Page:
The No Bull Trainer is another shoe that Hansen and Hoang both recommend. “They’re soft, flat, and low cushion,” Hansen says, emphasizing the fact that they’re sold in low, mid, and high-top silhouettes. “You really couldn’t go wrong if you chose from any of their low-top trainers.” The reason she specifically recommends the low-top option is so that your feet and ankles can move comfortably through the motions of each row.
While Hoang applauds the No Bull Trainer, he admits that the soles start off a bit stiff, so you may want to bend and break them in before rowing in them.
- Comes in both low and high-top designs
- Low cushion provides solid support for rowing and lifting
- May require a bit of break-in time
Sizes available: 5-12
Considering Nike has so many silhouettes, it’s no surprise that more than one of their styles is a top-pick for rowers. According to Hansen, the Nike Free RN Flyknits are flexible, lightweight, flat, and have low cushion, all of which contribute to an ideal rowing experience. “It feels like I have nothing on my feet when I’m wearing them—they’re super lightweight,” she adds.
- Lightweight and flat for rowing
- Sock-like upper provides a barefoot sensation
- Color variety can be tricky to find
Sizes available: 6-13
If you’re in the market for a more convenient silhouette, the Kizik Lima shoes are a great option. Designed with a flat sole, breathable mesh upper, and padded heel collar, these sneakers make for a very comfortable rowing experience. Most notably, though, they’re designed to be put on without having to use your hands. The unique heel design lets wearers step directly into the shoe with ease.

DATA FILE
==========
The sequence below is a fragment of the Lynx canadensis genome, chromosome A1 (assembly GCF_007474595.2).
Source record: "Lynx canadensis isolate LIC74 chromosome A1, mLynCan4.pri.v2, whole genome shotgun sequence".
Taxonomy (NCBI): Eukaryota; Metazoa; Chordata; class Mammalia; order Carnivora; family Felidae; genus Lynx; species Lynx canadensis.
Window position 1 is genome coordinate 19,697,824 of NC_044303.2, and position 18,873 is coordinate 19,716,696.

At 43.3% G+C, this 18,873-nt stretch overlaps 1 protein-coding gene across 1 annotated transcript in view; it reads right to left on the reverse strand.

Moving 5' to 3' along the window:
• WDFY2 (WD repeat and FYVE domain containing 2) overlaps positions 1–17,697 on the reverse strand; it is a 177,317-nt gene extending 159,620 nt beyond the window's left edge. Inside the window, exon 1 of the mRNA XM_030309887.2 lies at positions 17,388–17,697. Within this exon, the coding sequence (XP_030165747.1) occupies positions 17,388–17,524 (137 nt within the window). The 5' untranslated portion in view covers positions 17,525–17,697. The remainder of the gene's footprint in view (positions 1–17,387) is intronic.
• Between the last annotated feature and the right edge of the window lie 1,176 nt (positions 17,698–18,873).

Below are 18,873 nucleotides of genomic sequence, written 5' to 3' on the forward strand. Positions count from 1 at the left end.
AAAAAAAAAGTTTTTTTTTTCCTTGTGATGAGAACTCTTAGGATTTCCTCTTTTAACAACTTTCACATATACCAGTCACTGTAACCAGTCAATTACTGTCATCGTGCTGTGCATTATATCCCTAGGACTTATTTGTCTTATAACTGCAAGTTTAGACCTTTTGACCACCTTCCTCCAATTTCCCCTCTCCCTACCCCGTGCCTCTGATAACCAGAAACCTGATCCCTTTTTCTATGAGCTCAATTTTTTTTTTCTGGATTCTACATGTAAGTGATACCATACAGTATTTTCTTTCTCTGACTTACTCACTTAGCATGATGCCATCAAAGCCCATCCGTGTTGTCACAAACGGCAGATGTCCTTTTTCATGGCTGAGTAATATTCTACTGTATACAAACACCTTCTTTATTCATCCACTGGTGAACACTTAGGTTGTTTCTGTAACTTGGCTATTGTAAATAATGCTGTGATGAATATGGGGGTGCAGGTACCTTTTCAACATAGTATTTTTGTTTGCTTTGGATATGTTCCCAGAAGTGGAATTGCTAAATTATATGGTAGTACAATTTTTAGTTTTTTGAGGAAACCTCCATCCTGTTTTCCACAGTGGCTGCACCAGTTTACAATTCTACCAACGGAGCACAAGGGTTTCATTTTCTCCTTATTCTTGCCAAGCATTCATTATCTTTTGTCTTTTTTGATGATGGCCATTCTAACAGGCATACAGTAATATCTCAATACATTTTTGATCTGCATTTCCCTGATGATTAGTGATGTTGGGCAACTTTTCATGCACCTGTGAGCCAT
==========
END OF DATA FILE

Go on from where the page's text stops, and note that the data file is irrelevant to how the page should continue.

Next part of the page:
- Easy slide-on design
- Gender neutral brand
- Breathable materials for sweaty workouts
- May not be secure enough for mixed-cardio workouts that include both rowing and running
Best fit for women
Sizes available: 5-12
Rykä is a shoe brand created specifically for women. Each pair of shoes is designed with the brand’s innovative technology “based on the ‘Q ANGLE,’ the inside angle of the quadriceps muscle that is 3 to 4 percent greater in women than men, which impacts a woman’s stance and weight distribution on her feet.” While the brand has a variety of walking, running, cross-training, hiking, and dance shoes, the No Limit Training Shoe is best for rowing thanks to its flatter sole and lightweight cushion, which allows wearers to have a stronger, more connected push-back while rowing.
- Flatter sole gives a secure feel on the rower